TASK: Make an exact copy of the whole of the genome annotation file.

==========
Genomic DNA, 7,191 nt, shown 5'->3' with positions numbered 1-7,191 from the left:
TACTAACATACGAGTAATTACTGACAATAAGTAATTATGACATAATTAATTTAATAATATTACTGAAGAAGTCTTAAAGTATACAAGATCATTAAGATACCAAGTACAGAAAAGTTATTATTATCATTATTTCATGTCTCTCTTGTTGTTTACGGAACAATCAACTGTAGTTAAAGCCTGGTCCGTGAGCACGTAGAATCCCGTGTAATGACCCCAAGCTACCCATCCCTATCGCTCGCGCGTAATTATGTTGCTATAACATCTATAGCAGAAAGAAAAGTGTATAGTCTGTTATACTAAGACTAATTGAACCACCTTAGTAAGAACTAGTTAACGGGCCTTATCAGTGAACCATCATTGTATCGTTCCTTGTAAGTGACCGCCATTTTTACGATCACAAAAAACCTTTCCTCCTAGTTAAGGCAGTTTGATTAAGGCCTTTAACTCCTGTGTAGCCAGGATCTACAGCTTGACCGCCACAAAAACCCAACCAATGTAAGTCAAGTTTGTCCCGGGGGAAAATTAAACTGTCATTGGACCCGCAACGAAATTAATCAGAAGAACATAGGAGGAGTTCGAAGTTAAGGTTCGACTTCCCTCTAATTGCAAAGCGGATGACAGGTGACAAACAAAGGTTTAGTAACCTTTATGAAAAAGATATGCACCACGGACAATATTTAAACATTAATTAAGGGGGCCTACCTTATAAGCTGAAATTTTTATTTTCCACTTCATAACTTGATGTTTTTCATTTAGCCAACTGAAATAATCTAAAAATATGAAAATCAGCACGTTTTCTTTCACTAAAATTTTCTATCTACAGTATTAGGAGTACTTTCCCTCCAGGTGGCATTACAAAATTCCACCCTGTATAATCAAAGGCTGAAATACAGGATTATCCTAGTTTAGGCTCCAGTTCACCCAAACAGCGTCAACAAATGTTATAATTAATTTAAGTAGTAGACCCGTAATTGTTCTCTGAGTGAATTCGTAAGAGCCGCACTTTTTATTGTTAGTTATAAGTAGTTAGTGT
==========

Genomic DNA, 7,191 nt, shown 5'->3' with positions numbered 1-7,191 from the left:
TACTAACATACGAGTAATTACTGACAATAAGTAATTATGACATAATTAATTTAATAATATTACTGAAGAAGTCTTAAAGTATACAAGATCATTAAGATACCAAGTACAGAAAAGTTATTATTATCATTATTTCATGTCTCTCTTGTTGTTTACGGAACAATCAACTGTAGTTAAAGCCTGGTCCGTGAGCACGTAGAATCCCGTGTAATGACCCCAAGCTACCCATCCCTATCGCTCGCGCGTAATTATGTTGCTATAACATCTATAGCAGAAAGAAAAGTGTATAGTCTGTTATACTAAGACTAATTGAACCACCTTAGTAAGAACTAGTTAACGGGCCTTATCAGTGAACCATCATTGTATCGTTCCTTGTAAGTGACCGCCATTTTTACGATCACAAAAAACCTTTCCTCCTAGTTAAGGCAGTTTGATTAAGGCCTTTAACTCCTGTGTAGCCAGGATCTACAGCTTGACCGCCACAAAAACCCAACCAATGTAAGTCAAGTTTGTCCCGGGGGAAAATTAAACTGTCATTGGACCCGCAACGAAATTAATCAGAAGAACATAGGAGGAGTTCGAAGTTAAGGTTCGACTTCCCTCTAATTGCAAAGCGGATGACAGGTGACAAACAAAGGTTTAGTAACCTTTATGAAAAAGATATGCACCACGGACAATATTTAAACATTAATTAAGGGGGCCTACCTTATAAGCTGAAATTTTTATTTTCCACTTCATAACTTGATGTTTTTCATTTAGCCAACTGAAATAATCTAAAAATATGAAAATCAGCACGTTTTCTTTCACTAAAATTTTCTATCTACAGTATTAGGAGTACTTTCCCTCCAGGTGGCATTACAAAATTCCACCCTGTATAATCAAAGGCTGAAATACAGGATTATCCTAGTTTAGGCTCCAGTTCACCCAAACAGCGTCAACAAATGTTATAATTAATTTAAGTAGTAGACCCGTAATTGTTCTCTGAGTGAATTCGTAAGAGCCGCACTTTTTATTGTTAGTTATAAGTAGTTAGTGT